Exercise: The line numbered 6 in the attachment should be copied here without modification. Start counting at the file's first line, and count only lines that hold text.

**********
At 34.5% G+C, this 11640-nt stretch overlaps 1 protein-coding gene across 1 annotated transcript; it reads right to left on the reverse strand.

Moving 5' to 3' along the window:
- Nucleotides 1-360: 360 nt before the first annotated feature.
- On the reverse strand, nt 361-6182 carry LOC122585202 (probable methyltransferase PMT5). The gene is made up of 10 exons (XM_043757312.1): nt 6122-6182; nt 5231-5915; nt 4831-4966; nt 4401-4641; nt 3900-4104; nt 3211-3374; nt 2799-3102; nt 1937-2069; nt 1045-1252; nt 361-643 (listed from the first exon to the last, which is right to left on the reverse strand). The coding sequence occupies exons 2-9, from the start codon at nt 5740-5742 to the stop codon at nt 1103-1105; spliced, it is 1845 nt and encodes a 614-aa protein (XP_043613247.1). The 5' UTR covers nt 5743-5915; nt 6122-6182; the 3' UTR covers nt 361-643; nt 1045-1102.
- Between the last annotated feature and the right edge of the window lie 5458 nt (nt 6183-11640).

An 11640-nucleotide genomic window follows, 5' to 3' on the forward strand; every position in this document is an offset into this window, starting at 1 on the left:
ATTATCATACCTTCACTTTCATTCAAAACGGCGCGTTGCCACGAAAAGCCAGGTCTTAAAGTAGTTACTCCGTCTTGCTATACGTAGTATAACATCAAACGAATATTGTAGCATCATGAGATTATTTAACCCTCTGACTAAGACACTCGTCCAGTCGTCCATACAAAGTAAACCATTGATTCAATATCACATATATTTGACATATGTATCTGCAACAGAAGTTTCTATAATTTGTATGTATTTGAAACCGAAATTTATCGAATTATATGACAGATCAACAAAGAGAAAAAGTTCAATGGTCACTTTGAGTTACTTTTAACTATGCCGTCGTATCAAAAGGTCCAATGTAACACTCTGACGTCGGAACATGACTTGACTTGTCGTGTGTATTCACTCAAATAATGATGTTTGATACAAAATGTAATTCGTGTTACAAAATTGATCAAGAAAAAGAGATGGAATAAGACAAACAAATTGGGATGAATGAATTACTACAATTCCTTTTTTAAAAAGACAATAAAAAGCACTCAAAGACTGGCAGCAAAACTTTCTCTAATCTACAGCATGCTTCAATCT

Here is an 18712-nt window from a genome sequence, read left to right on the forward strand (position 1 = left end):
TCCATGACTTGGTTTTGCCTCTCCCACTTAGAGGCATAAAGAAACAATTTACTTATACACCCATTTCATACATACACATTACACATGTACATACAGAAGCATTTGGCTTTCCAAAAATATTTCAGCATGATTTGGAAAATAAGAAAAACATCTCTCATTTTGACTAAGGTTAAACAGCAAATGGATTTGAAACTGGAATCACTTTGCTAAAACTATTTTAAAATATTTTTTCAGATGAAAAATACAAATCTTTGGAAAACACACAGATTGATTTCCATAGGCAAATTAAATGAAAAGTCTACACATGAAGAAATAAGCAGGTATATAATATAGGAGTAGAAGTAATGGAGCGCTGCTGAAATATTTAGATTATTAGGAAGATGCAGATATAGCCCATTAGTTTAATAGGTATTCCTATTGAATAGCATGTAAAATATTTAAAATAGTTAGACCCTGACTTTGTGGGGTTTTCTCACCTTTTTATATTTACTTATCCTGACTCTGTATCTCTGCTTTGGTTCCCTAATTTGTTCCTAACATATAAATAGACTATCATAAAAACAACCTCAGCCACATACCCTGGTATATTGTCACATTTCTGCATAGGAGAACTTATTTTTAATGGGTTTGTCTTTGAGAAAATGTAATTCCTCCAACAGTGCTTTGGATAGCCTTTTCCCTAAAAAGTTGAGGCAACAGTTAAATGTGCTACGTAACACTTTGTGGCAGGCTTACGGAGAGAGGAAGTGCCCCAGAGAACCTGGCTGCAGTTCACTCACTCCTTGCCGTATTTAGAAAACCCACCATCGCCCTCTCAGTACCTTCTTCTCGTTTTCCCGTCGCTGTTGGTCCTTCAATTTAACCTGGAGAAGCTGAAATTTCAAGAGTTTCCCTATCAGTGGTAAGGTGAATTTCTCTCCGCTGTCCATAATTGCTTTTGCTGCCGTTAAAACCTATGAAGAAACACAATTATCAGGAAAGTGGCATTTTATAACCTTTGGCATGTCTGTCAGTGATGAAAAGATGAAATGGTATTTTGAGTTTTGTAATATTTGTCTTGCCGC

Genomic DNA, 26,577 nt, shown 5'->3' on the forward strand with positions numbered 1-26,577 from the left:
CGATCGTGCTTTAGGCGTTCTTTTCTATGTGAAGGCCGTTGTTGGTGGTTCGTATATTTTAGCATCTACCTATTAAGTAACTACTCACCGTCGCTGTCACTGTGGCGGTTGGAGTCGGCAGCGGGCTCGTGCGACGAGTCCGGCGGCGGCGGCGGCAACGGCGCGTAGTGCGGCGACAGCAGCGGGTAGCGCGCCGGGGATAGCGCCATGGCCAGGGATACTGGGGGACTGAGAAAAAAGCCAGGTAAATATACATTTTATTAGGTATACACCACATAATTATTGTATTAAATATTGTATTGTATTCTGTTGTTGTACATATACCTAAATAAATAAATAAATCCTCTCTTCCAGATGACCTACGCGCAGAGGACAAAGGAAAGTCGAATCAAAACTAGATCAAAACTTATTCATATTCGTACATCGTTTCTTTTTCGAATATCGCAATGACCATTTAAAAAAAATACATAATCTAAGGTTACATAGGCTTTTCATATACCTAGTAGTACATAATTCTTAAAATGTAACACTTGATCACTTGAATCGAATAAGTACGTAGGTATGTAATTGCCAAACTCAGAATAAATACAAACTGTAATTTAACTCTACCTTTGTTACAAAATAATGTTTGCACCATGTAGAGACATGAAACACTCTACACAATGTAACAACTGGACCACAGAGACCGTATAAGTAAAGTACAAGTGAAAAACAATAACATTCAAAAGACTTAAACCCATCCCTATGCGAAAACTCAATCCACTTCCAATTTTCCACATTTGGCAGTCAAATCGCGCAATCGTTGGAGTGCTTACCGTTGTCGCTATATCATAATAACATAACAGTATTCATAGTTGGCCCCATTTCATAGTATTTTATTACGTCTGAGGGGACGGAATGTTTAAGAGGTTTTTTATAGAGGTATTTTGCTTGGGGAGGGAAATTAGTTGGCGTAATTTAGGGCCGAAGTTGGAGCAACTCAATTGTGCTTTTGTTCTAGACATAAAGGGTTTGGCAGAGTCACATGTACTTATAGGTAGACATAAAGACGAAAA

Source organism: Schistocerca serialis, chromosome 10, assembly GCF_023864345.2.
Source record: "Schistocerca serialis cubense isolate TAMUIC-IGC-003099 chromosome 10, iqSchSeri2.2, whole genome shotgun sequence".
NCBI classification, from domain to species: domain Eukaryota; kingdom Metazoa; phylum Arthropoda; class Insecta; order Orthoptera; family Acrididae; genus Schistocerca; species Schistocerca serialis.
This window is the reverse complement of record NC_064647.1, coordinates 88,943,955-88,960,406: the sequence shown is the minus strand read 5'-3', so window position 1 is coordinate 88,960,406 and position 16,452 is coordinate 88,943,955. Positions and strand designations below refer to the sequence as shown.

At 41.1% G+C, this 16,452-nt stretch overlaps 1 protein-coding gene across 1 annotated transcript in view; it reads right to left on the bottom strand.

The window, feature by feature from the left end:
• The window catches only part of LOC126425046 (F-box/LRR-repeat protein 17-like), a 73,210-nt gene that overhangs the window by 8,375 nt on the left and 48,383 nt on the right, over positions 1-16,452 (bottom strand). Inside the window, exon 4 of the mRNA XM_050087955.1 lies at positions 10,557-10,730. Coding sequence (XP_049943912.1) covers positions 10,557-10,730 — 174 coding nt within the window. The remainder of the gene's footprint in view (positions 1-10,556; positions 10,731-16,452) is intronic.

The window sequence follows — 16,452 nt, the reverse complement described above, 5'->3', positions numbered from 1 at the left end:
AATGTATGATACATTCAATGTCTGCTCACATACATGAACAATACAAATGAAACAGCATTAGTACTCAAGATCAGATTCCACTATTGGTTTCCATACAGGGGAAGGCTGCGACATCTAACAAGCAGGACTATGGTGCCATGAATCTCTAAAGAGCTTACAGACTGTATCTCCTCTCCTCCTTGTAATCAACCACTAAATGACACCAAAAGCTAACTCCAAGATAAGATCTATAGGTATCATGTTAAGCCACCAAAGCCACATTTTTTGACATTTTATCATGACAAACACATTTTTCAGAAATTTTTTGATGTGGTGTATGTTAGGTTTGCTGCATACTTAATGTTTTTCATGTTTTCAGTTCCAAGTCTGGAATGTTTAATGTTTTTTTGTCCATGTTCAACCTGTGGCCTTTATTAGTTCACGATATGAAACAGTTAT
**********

An 11640-nucleotide genomic window follows, 5' to 3' on the forward strand; every position in this document is an offset into this window, starting at 1 on the left: